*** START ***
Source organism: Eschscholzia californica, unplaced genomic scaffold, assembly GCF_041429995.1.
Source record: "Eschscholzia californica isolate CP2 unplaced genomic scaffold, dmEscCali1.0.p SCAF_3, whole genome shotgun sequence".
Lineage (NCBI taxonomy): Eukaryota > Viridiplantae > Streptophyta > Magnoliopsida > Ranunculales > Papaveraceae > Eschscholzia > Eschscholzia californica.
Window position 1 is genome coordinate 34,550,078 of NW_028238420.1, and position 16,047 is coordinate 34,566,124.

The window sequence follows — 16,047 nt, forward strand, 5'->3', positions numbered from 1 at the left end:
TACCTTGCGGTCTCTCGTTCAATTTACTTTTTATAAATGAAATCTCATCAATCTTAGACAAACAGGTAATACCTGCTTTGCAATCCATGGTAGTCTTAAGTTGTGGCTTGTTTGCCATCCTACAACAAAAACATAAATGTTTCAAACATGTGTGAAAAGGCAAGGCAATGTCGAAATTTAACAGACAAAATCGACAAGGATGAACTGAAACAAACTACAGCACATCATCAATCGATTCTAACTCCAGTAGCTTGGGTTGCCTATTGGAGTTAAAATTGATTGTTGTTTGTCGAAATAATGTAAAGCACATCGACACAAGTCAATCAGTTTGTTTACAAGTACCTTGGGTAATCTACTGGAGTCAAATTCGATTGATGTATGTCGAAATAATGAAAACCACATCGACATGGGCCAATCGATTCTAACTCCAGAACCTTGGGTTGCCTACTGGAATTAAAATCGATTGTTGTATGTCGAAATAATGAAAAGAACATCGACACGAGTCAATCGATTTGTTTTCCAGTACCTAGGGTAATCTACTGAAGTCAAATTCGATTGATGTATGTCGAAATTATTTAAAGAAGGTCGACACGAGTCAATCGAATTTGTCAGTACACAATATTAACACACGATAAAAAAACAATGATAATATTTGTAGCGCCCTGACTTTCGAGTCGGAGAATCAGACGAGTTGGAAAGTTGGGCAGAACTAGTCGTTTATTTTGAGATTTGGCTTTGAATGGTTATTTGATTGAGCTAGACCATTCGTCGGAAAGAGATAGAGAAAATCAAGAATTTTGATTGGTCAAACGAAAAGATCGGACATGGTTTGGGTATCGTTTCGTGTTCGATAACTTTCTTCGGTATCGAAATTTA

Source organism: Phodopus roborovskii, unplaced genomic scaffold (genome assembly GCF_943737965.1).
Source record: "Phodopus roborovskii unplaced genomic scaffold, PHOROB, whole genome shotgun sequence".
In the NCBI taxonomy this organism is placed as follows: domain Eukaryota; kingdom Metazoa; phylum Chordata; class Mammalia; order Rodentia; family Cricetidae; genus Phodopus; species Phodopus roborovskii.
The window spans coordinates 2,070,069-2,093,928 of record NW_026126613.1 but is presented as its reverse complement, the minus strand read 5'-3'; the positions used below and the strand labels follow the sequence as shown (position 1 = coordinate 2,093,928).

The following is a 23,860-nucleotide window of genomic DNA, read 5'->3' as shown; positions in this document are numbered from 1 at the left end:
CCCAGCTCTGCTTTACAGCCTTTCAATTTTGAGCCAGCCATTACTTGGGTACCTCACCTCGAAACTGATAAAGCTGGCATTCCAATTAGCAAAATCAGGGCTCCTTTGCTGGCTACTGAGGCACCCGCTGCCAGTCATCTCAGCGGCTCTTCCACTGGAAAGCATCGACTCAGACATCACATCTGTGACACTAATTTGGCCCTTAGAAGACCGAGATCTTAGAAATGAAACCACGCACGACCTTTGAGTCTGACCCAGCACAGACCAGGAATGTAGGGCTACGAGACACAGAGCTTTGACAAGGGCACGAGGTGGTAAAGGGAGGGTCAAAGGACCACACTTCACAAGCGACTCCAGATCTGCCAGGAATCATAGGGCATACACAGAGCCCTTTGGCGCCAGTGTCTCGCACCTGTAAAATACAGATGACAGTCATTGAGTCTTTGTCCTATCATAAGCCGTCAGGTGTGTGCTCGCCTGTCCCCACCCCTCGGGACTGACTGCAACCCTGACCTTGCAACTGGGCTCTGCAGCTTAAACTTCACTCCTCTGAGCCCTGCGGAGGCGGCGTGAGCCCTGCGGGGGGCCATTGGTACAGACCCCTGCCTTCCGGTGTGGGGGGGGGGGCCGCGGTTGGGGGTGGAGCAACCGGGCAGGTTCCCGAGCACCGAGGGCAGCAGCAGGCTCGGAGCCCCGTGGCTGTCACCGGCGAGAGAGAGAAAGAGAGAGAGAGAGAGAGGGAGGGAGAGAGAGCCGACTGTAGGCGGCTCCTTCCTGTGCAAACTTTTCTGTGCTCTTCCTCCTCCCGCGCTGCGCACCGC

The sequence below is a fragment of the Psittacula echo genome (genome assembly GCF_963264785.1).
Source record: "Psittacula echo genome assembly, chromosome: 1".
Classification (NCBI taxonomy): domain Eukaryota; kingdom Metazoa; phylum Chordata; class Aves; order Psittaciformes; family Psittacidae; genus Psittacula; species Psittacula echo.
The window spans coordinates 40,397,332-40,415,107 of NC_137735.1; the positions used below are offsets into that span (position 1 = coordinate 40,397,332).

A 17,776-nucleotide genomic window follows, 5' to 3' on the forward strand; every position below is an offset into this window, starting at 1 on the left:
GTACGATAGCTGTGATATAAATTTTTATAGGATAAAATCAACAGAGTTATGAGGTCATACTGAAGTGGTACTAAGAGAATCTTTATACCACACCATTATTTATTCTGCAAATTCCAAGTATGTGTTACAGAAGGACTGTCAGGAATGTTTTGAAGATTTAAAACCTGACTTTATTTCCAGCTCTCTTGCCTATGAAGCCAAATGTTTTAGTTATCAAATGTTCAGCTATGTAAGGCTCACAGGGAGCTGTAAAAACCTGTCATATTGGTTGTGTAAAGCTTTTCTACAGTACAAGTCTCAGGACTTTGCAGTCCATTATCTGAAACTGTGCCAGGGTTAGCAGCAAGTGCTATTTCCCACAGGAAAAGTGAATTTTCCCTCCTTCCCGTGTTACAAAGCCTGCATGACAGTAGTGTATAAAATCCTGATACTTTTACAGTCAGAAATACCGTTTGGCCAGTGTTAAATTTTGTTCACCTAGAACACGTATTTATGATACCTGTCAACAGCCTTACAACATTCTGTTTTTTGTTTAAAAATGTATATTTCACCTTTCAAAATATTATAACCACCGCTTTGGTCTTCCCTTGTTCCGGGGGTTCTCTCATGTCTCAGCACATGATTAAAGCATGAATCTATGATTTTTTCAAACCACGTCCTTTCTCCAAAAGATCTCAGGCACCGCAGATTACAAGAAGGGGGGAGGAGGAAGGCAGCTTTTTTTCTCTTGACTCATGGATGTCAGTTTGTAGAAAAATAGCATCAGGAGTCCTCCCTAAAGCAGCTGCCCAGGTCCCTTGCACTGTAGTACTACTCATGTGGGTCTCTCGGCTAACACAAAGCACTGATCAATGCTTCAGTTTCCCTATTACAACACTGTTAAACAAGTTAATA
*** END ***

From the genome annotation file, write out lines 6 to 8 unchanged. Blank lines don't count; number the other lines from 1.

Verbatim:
TACCTTGCGGTCTCTCGTTCAATTTACTTTTTATAAATGAAATCTCATCAATCTTAGACAAACAGGTAATACCTGCTTTGCAATCCATGGTAGTCTTAAGTTGTGGCTTGTTTGCCATCCTACAACAAAAACATAAATGTTTCAAACATGTGTGAAAAGGCAAGGCAATGTCGAAATTTAACAGACAAAATCGACAAGGATGAACTGAAACAAACTACAGCACATCATCAATCGATTCTAACTCCAGTAGCTTGGGTTGCCTATTGGAGTTAAAATTGATTGTTGTTTGTCGAAATAATGTAAAGCACATCGACACAAGTCAATCAGTTTGTTTACAAGTACCTTGGGTAATCTACTGGAGTCAAATTCGATTGATGTATGTCGAAATAATGAAAACCACATCGACATGGGCCAATCGATTCTAACTCCAGAACCTTGGGTTGCCTACTGGAATTAAAATCGATTGTTGTATGTCGAAATAATGAAAAGAACATCGACACGAGTCAATCGATTTGTTTTCCAGTACCTAGGGTAATCTACTGAAGTCAAATTCGATTGATGTATGTCGAAATTATTTAAAGAAGGTCGACACGAGTCAATCGAATTTGTCAGTACACAATATTAACACACGATAAAAAAACAATGATAATATTTGTAGCGCCCTGACTTTCGAGTCGGAGAATCAGACGAGTTGGAAAGTTGGGCAGAACTAGTCGTTTATTTTGAGATTTGGCTTTGAATGGTTATTTGATTGAGCTAGACCATTCGTCGGAAAGAGATAGAGAAAATCAAGAATTTTGATTGGTCAAACGAAAAGATCGGACATGGTTTGGGTATCGTTTCGTGTTCGATAACTTTCTTCGGTATCGAAATTTA

Source organism: Phodopus roborovskii, unplaced genomic scaffold (genome assembly GCF_943737965.1).
Source record: "Phodopus roborovskii unplaced genomic scaffold, PHOROB, whole genome shotgun sequence".